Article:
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The following amusing piece of code gives a reference to a length-2 array whose 0th and 1st entries may be changed, but are always equal to one another:

sub double { sub { \@_ }->($_[0], $_[0]) } my $r = double my $v; $v = 1; @$r; # => ( 1, 1 ); $v = 2; @$r; # => ( 2, 2 ); $r->[0] = 3; @$r; # => ( 3, 3 );

I would like to have a 3-argument subroutine switch_var such that the following code works:

switch_var $r, $v, my $w; $w = 4; @$r; # => ( 4, 4 );

Of course, a cheating way to do it is as follows:

sub switch_var { $_[0] = double $_[2] }
This satisfies the letter of my requirement, but not the spirit, because it only works for the particular $r I've given, not for an arbitrary circular reference.

Since the responses to Local for lexicals taught me the lesson of How to force one variable to be an alias to another?, I bethought myself of Data::Alias, but it doesn't work:

sub switch_var { alias $_[1] = $_[2]; } switch_var $r, $v, my $w; $w = 4; @$r; # => ( 3, 3 );
Even if I assume that I know something about the structure of the self-reference $r, I can only get at half of it:
sub switch_var { alias $_[0][0] = $_[2]; } switch_var $r, $v, my $w; $w = 4; @$r; # => ( 4, 3 )
I think that this is the behaviour mentioned in KNOWN ISSUES:
When aliasing existing lexical variables, the effect is limited in scope to the current subroutine and any closures create after the aliasing is done, even if the variable itself has wider scope. While partial fixes are possible, it cannot be fixed in any reliable or consistent way, and therefore I'm keeping the current behaviour.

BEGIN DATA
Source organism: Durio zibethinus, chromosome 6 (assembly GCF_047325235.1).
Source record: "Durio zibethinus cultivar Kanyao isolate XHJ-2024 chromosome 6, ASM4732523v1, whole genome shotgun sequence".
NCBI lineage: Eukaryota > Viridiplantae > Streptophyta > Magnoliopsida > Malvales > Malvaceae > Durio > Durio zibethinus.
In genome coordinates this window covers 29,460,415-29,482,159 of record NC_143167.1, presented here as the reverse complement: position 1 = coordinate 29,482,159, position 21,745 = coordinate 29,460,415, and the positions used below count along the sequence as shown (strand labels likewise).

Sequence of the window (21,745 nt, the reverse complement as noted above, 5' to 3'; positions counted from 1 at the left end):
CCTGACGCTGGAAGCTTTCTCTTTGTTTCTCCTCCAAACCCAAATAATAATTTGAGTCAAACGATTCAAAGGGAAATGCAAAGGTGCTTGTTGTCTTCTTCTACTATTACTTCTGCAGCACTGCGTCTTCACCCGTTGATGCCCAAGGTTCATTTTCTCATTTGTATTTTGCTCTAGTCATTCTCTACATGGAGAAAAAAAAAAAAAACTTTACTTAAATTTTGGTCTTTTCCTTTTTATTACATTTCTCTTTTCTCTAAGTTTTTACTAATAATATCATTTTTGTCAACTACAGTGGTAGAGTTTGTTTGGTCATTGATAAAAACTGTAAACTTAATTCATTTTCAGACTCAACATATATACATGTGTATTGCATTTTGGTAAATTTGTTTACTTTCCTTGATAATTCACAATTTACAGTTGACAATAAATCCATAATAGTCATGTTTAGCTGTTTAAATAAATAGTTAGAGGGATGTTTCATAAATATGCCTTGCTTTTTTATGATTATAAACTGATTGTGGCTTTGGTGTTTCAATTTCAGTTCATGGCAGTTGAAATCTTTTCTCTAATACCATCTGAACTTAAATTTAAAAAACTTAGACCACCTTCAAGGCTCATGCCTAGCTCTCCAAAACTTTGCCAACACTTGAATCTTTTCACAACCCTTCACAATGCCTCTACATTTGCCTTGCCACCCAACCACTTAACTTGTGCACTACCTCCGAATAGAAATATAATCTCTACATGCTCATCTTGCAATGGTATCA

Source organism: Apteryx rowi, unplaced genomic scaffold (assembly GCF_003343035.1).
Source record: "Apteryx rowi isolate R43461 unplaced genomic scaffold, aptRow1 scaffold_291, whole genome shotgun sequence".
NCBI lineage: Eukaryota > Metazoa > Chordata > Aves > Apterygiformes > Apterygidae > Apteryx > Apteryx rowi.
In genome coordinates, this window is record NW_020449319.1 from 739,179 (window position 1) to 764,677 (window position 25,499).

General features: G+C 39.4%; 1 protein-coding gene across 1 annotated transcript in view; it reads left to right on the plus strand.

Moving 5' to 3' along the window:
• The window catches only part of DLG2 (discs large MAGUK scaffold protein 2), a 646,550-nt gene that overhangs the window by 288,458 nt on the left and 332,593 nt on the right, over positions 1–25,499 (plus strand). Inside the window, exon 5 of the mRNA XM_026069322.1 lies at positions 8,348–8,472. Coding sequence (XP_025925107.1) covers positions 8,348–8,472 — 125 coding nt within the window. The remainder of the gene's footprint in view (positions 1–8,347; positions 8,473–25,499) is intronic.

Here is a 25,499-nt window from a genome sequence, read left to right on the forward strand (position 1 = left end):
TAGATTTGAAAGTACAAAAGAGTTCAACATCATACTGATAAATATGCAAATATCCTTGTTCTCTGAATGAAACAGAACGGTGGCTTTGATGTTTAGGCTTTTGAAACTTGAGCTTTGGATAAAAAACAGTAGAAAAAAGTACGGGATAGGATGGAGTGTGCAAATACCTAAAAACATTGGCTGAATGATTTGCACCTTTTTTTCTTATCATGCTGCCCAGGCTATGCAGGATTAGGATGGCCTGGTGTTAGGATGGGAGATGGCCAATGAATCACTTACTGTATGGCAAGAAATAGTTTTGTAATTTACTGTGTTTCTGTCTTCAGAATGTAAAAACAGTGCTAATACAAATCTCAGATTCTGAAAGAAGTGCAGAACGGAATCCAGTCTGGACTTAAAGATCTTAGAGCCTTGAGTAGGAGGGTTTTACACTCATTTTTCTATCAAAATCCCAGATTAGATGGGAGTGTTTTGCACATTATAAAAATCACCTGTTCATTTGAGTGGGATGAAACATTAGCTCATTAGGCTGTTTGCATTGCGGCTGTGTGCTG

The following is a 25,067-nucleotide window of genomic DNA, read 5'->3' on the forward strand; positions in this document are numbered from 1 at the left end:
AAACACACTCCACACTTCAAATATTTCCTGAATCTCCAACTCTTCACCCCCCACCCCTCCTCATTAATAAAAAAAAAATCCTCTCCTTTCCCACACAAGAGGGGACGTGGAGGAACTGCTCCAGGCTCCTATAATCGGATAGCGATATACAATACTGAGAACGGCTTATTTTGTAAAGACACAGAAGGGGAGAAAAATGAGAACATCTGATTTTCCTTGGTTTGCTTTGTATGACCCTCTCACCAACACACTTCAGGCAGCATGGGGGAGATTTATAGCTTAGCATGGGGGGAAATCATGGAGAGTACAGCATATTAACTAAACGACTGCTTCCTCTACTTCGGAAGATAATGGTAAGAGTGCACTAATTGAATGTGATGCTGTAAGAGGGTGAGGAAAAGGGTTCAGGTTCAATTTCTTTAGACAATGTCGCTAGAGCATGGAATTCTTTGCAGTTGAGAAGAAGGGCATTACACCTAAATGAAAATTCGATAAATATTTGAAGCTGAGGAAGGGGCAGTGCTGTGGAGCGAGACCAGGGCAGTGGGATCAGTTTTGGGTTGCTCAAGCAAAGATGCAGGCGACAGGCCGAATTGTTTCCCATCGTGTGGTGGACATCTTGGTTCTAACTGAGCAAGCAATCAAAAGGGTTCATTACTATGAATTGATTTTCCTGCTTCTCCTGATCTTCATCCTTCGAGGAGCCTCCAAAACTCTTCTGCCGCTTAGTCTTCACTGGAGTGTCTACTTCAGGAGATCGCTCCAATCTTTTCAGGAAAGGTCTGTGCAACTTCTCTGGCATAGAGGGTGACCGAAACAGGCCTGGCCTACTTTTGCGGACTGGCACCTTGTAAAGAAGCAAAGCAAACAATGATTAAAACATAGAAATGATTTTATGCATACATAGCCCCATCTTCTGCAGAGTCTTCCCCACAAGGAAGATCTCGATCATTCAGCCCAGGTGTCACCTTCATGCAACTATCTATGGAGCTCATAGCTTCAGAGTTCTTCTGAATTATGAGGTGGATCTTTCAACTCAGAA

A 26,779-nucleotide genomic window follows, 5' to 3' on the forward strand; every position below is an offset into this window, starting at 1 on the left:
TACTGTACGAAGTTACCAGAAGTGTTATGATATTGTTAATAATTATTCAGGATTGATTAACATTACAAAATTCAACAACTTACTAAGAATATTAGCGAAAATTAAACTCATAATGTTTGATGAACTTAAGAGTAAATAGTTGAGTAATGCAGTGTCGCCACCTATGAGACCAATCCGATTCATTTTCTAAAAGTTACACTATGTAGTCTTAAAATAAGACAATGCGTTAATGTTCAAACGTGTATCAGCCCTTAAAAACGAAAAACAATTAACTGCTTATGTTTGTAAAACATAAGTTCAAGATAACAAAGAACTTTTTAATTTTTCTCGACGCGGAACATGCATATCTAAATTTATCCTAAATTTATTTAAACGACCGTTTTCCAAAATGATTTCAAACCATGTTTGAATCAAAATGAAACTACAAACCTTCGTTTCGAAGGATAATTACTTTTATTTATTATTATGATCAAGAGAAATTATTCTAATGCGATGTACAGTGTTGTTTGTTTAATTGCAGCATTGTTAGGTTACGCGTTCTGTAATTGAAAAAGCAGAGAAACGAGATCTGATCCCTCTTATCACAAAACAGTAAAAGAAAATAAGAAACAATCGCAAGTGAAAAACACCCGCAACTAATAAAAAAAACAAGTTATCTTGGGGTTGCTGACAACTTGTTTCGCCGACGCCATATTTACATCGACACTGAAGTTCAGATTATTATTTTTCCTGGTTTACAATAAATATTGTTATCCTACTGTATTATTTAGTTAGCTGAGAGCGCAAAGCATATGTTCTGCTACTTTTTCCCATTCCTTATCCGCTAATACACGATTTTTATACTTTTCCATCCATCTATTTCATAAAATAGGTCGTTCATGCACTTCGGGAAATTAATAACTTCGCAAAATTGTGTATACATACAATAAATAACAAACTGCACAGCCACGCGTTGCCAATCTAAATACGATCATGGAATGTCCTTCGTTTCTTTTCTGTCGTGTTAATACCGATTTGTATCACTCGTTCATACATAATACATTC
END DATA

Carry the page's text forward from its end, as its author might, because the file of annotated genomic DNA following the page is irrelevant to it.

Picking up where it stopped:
Thus, I guess that what I'm specifically wondering here is: Does the behaviour that I want admit one of the partial fixes mentioned? If so, what is it?

Oh, and, since Local for lexicals also taught me that I should explain the ‘why’ as well as the ‘what’: What I'm trying to do is make fake subroutines for a combinator library I'm writing (sort of as a replacement for Sub::Compose, which is lovely but inherits the limitations of Data::Dumper::Streamer), so that I can write something like:

my $x; my $fake_sub = fake_subroutine $x => sub { \@_ }->($x, $x); my $r = call $fake_sub, my $y; $y = 1; @$r; # => ( 1, 1 );
The obvious response is “Why not use real subroutines?”, but it doesn't work for me: I'm using some trickery elsewhere so that I can tell the combinator SKK, say, to expect 1 argument $x, and it will figure out once and for all that it will just return $x (whatever it happens to be). The trickery I'm using (which is, literally, just calling my fake subroutine with a fresh variable $x and noting down the result as a ‘template’ for future calls) doesn't play well with real subroutines.


In reply to Transitive aliases by JadeNB

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